into a modern dwelling while preserving the exterior structure.
Knottingley Urban District Council bought it from British Railways
7th July 1961 - Demolition Orders
Knottingley Urban District Council are to make demolition orders for
houses at Kalodyne Terrace, Croft Cottages, Back Lane, Aire Street,
Sunny Bank, Taylors Buildings, Chapel Street and Primrose Hill.
14th July 1961 - The Keys to Warren Avenue
The keys to the first 25 houses to be built for sale by the Knottingley
Urban District Council were handed over by the Chairman of the Council,
Cr W. B. Piper, on Friday, to Mr. and Mrs T.C. O’Rourke who, during
their four years of married life, have lived in a caravan on Kershaw
Farm, Knottingley. Mr. O’Rourke, a local postman with two daughters is
buying a house in Warren Avenue. Cr Piper intimated that in suitable
cases an advance of 100% of the purchase price of £1,850 and £1,900, for
two bedroomed and three bedroomed houses, will be made by the Council.
4th August 1961 - Housing Management Committee
The housing management committee are to serve Enforcement Notice on owners
of land at Kershaw Farm, Knottingley, and to take action on six houses
at Hill Top, Fernley Green, Middle Lane and Aire Street, on the grounds
of being unfit for habitation.
29th September 1961 - £152,319 Richer After Fantastic Pools Win
London’s streets were paved with gold on Wednesday for 23 year old, £20 a
week miner, Mr. Keith Nicholson, of Kershaw Avenue, Airedale, and his 25
year old blonde wife, Vivian. They were in the capital to collect a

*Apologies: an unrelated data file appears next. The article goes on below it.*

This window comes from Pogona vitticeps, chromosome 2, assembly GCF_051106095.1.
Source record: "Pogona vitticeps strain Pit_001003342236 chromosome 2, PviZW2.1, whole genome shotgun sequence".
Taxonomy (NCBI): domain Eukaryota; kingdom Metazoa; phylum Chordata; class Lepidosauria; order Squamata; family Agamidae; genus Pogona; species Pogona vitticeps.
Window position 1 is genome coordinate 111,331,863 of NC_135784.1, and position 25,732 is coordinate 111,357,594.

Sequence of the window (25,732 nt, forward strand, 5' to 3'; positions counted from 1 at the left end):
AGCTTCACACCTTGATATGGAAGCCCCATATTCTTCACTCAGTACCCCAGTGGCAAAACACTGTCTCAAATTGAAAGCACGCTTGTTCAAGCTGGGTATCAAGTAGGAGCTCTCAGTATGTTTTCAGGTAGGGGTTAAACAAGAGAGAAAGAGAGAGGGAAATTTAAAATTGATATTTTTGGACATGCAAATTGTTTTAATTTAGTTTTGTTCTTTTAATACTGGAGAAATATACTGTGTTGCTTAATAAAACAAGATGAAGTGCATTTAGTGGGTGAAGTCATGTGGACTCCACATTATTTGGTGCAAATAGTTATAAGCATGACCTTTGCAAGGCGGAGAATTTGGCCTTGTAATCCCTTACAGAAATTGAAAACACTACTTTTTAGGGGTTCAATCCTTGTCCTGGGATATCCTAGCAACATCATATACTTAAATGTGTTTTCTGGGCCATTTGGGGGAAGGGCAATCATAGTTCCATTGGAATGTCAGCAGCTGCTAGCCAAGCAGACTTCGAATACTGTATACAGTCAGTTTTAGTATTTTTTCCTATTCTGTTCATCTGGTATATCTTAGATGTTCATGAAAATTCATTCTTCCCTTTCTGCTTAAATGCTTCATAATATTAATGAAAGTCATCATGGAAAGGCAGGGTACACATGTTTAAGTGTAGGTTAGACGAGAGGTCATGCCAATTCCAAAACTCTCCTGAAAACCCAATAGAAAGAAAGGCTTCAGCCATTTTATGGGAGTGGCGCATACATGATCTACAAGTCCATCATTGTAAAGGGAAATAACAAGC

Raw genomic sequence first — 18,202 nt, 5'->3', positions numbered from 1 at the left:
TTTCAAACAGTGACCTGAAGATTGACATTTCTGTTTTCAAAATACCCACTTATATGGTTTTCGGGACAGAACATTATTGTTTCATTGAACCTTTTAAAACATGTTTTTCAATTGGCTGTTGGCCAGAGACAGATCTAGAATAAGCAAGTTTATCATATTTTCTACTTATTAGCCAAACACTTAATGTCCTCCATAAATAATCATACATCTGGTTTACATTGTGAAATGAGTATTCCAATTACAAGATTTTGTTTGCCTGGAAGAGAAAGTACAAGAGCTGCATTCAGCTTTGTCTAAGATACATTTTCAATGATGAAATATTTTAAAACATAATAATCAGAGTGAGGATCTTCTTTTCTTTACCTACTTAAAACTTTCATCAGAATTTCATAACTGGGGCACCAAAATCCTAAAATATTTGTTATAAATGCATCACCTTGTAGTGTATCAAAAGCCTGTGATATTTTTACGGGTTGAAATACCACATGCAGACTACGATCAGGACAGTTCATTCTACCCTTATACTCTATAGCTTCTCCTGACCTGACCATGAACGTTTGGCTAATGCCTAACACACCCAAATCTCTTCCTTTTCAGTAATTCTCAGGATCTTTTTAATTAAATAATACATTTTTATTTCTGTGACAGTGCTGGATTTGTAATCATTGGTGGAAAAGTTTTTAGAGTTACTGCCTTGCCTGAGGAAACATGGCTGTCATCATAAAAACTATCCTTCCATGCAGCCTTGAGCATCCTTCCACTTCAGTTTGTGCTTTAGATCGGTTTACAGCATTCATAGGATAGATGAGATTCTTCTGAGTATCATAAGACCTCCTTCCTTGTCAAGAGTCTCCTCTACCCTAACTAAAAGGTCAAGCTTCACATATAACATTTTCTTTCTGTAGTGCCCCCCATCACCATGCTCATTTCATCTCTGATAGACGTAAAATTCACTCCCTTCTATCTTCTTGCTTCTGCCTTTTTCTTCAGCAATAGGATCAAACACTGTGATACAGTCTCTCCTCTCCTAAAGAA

cheque for £152,319.8s-0d, Mr. Nicholson's winnings on Littlewoods
Treble Chance Pools for a four-shilling stake. It was presented to them
at Grosvenor House by television star, Bruce Forsyth.
Since Tuesday, three children have played on their grandmother’s
doorstep a 100 yards away from their Council house home puzzled by all
the excitement. Last night Susan aged 3, William aged 18 months and
Howard eight months were expected to be re-united with their parents
back from London and richer than they ever dreamed.
Mr. Nicholson guessed he might be a rich man soon after the football
results were announced on Saturday. He found there were nine draws and
that he had a line on his pool containing eight of them. An excited
counter check and then he posted a claim by registered letter and
followed it up with a telegram. Though he lives in a house numbered 113,
his luck was confirmed on Tuesday and his immediate reaction was to take
his dazed young wife on a shopping spree in Leeds.
His winnings were one dividend at 24 points, £144,777, 16 at 23
points, £416 16s,totalling £6,656,16s; eight at 221/2 points £110 14s,
totalling £885,12s a total of £152,319,8s. For two years his weekly
stake on the pools had been 4s.
Before he left for Grosvenor House, by train, on Wednesday, Mr.
Nicholson told reporters that he might study art. His wife would like
her own hairdressing and beauty salon, and they may have a holiday on
the Continent... and a house in the country. But the children will come
Castleford born Mr. Nicholson was brought up by his grandparent's, Mr.
and Mrs William George Nicholson, who lived in Wheldon Road until moving
into a new house in Borrowdale Drive, Ferry Fryston. His grandfather
told the ‘Express’
"Grandma met Keith in Castleford on Saturday night and he told her
he thought he had won a large sum. He seemed very calm. Keith has always
said he would like to have a farm, now he may get one.''
Mrs Elizabeth Asprey, of Kershaw Avenue, said Keith and his wife - her
daughter - seemed dazed by their good luck, she did not know much of his
plans. But whatever the final plans of Mr. Nicholson, one thing seems
certain, he won't have to work down the pit.
3rd November 1961 - New Shopping Centre